In my work as a choreographer, and in much of the work I see, hard work and simplicity are often missing. Until recently I bought into the idea that it is the job of the audience to let go of their pattern-making processes as they watched a dance. I felt that it was an opportunity for the audience to enjoy the noise of seeing choreography for what it is or for whatever they wanted it to be. I expected them to magically stop making stories from my abstract movement exploration without telling them to do so. Unlike a game, I didn’t train them to see the work, but simply assumed that they could process how I designed human interaction. I no longer think this makes sense. While it is unfair to compare concert dance with a game that costs millions to create and has a staff of hundreds, there are concepts we can borrow.
Observing the body requires two distinct ideas that I call behavior and “people watching.” Because we are so good at reading people’s actions, we can become confused or afraid of behavior we don’t understand. Simplicity clarifies the differences between behavior and people watching. I define people watching as observing the abstract movement of the body, which excludes gestures or symbols that communicate specific ideas from person to person. When we are people watching, we know that the connections and judgments we are making are meaningless so we can easily let them go. For me much of the work of Merce Cunningham and Elizabeth Streb would fall under the idea of people watching. I define behavior as gestures and actions of the body’s expression that can be read to mean something to the observer. Behavior is when the choreographer infuses meaning into movement through gestures or expressions like a kiss, a slap, a hug or a laugh.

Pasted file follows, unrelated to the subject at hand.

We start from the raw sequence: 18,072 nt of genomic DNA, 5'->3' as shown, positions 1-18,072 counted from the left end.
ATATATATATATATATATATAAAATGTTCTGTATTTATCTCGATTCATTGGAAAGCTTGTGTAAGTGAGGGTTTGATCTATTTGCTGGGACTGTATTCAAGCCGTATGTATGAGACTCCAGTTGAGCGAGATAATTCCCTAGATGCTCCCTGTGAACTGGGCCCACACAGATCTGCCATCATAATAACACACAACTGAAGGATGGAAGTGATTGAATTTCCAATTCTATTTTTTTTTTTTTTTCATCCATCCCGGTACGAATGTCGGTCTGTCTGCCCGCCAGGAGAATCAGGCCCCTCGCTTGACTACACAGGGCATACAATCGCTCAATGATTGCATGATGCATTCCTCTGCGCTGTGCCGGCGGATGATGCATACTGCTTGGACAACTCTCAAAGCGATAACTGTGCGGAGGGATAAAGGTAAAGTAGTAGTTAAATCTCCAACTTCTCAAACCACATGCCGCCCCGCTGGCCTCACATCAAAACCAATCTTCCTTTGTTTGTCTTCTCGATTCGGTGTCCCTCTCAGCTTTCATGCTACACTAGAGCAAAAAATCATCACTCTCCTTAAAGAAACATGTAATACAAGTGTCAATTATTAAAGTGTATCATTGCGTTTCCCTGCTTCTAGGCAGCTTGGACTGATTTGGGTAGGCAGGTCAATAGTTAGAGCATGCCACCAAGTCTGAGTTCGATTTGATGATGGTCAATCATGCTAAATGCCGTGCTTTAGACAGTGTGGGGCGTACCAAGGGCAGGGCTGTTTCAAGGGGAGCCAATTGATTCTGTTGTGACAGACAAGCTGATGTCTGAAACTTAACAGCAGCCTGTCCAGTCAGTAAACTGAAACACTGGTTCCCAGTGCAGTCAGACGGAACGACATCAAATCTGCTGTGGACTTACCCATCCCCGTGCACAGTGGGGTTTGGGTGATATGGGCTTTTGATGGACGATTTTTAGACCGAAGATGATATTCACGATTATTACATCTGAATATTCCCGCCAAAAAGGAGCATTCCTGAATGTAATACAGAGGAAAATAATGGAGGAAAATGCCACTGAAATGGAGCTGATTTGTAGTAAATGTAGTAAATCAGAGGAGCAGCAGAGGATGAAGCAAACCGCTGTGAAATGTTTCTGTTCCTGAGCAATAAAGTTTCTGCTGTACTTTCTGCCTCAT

Because so much is possible when a dance or game begins, it is important to establish the rules of the world/space so that the context of the work allows the audience to suspend their beliefs. Simplicity is about establishing a “realm of possibility” for the work and staying within those boundaries. I am rarely disappointed when a dance begins because I am observing how the dancers are establishing the realm of possibility. The challenge is to stay within the boundaries and exploit the limitations that are established when the work begins.
Now let’s look at the main themes of simplicity, surprise, transformation, and repetition. We have all heard the phrases “keep it simple” and “less is more,” but how does simplicity work in practice?